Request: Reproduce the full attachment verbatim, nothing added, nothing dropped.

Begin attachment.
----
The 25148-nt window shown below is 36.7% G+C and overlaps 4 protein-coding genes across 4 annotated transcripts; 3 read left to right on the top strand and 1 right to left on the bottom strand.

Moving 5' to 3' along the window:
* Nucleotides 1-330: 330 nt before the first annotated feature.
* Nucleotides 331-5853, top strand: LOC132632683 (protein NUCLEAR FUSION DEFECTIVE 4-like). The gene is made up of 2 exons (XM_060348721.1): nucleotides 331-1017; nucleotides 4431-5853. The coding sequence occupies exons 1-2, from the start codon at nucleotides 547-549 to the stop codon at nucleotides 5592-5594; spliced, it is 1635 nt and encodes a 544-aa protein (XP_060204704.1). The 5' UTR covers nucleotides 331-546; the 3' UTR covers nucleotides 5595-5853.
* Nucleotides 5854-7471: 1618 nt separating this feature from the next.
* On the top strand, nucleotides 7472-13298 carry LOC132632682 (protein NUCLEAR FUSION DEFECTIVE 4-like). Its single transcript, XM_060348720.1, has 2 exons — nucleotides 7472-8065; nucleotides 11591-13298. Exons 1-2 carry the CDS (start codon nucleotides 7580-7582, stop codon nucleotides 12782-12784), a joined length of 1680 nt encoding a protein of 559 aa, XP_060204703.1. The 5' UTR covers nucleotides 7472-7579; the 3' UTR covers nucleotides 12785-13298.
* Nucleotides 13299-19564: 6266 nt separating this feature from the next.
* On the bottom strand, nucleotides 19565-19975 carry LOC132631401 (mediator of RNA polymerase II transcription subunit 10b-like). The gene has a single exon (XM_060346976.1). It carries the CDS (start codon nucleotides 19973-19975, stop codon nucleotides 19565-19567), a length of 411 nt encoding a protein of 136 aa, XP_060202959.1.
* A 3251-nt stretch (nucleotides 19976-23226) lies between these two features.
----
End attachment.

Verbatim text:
The 25148-nt window shown below is 36.7% G+C and overlaps 4 protein-coding genes across 4 annotated transcripts; 3 read left to right on the top strand and 1 right to left on the bottom strand.

Moving 5' to 3' along the window:
* Nucleotides 1-330: 330 nt before the first annotated feature.
* Nucleotides 331-5853, top strand: LOC132632683 (protein NUCLEAR FUSION DEFECTIVE 4-like). The gene is made up of 2 exons (XM_060348721.1): nucleotides 331-1017; nucleotides 4431-5853. The coding sequence occupies exons 1-2, from the start codon at nucleotides 547-549 to the stop codon at nucleotides 5592-5594; spliced, it is 1635 nt and encodes a 544-aa protein (XP_060204704.1). The 5' UTR covers nucleotides 331-546; the 3' UTR covers nucleotides 5595-5853.
* Nucleotides 5854-7471: 1618 nt separating this feature from the next.
* On the top strand, nucleotides 7472-13298 carry LOC132632682 (protein NUCLEAR FUSION DEFECTIVE 4-like). Its single transcript, XM_060348720.1, has 2 exons — nucleotides 7472-8065; nucleotides 11591-13298. Exons 1-2 carry the CDS (start codon nucleotides 7580-7582, stop codon nucleotides 12782-12784), a joined length of 1680 nt encoding a protein of 559 aa, XP_060204703.1. The 5' UTR covers nucleotides 7472-7579; the 3' UTR covers nucleotides 12785-13298.
* Nucleotides 13299-19564: 6266 nt separating this feature from the next.
* On the bottom strand, nucleotides 19565-19975 carry LOC132631401 (mediator of RNA polymerase II transcription subunit 10b-like). The gene has a single exon (XM_060346976.1). It carries the CDS (start codon nucleotides 19973-19975, stop codon nucleotides 19565-19567), a length of 411 nt encoding a protein of 136 aa, XP_060202959.1.
* A 3251-nt stretch (nucleotides 19976-23226) lies between these two features.